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Book Review: Tell Me Lies by Carola Lovering

Tell Me Lives by Carola Lovering 


When I read that this has been compared to the Luckiest Girl Alive and Jessica Knoll and Sweetbitter by Stephanie Danler, I knew I would love it! 

Here's the Synopsis: A thrilling, sexy coming-of-age story exploring toxic love, ruthless ambition, and shocking betrayal, Tell Me Lies is about that one person who still haunts you—the other one. The wrong one. The one you couldn’t let go of. The one you’ll never forget.

Lucy Albright is far from her Long Island upbringing when she arrives on the campus of her small California college, and happy to be hundreds of miles from her mother, whom she’s never forgiven for an act of betrayal in her early teen years. Quickly grasping at her fresh start, Lucy embraces college life and all it has to offer—new friends, wild parties, stimulating classes. And then she meets Stephen DeMarco. Charming. Attractive. Complicated. Devastating.

Confident and cocksure, Stephen sees something in Lucy that no one else has, and she’s quickly seduced by this vision of herself, and the sense of possibility that his attention brings her. Meanwhile, Stephen is determined to forget an incident buried in his past that, if exposed, could ruin him, and his single-minded drive for success extends to winning, and keeping, Lucy’s heart.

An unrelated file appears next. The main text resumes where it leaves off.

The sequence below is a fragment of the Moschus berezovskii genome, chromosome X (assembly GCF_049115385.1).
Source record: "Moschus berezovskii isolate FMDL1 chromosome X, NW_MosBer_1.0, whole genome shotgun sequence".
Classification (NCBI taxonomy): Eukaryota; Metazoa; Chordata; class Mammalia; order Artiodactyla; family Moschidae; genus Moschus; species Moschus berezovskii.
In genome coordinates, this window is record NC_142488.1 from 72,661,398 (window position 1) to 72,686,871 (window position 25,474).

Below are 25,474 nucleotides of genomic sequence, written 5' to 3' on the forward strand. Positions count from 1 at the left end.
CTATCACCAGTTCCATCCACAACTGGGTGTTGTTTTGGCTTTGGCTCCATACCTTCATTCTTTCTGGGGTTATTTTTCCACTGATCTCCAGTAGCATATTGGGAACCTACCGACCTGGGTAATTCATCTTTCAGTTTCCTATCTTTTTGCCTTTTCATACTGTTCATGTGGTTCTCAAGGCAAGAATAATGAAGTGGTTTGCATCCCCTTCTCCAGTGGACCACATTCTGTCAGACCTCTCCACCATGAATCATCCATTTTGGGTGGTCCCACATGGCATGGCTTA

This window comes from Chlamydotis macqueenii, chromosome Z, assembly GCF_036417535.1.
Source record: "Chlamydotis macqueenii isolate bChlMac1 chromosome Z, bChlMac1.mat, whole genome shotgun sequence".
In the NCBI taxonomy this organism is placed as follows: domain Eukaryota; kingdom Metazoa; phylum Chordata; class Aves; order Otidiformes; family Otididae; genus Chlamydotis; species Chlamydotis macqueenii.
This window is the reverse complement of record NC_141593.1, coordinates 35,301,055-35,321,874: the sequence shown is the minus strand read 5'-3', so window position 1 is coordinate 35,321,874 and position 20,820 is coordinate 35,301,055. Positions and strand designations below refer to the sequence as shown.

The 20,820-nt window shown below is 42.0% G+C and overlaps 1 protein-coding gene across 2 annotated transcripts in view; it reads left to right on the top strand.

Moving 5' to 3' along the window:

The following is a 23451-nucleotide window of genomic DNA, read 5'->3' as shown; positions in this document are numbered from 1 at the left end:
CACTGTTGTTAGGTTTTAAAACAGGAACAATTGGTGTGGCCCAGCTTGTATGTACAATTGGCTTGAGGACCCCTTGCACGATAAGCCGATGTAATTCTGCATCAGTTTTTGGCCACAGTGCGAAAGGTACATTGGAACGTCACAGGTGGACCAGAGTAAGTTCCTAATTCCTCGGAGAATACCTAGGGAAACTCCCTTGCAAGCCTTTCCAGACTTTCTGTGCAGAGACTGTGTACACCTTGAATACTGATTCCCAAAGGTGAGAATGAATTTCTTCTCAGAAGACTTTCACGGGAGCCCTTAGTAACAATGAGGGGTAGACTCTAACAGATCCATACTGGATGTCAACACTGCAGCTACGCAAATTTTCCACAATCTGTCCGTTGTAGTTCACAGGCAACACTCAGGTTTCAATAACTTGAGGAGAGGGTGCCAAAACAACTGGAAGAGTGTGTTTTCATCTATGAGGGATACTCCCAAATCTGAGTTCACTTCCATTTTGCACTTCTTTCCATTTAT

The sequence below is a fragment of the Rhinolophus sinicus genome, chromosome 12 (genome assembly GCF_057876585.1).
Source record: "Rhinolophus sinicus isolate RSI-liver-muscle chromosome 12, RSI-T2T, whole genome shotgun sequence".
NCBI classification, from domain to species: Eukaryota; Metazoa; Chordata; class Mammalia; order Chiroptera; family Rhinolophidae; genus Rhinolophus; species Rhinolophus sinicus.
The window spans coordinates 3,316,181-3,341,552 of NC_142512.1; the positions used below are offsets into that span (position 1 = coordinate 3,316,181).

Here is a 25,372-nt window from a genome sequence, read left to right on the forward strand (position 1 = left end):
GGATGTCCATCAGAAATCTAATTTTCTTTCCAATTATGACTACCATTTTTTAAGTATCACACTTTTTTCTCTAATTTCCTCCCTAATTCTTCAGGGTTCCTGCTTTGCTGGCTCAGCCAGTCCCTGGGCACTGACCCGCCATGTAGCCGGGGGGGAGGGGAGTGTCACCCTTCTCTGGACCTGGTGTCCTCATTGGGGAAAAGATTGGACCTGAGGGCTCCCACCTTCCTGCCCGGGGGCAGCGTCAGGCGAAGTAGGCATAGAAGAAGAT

Alternating between Lucy’s and Stephen’s voices, Tell Me Lies follows their connection through college and post-college life in New York City. Deep down, Lucy knows she has to acknowledge the truth about Stephen. But before she can free herself from this addicting entanglement, she must confront and heal her relationship with her mother—or risk losing herself in a delusion about what it truly means to love.

With the psychological insight and biting wit of Luckiest Girl Alive, and the yearning ambitions and desires of Sweetbitter, this keenly intelligent and staggeringly resonant novel chronicles the exhilaration and dilemmas of young adulthood, and the difficulty of letting go, even when you know you should

I completely devoured this book! It's the kind of story you talk about with your girl friends. If you have a book club that likes to drink wine, this is THE BOOK you need to read together. Pop some Rosayyyy and let the gossip begin! It's the most relateable book I have read in a long time. It's honest and unapologetic and  I love the attitude and spunk of the characters. 

This won't take a lot of brain power so to me, it's a great book to pack in your beach bag. You'll recognize a lot of different versions of a 25 or 30 year old you, because every woman goes through some of the emotions that Lucy goes through. And for a summer read, you know you have something a little steamy, so this book has that covered too! 

Thank you to Atria books for my copy #partners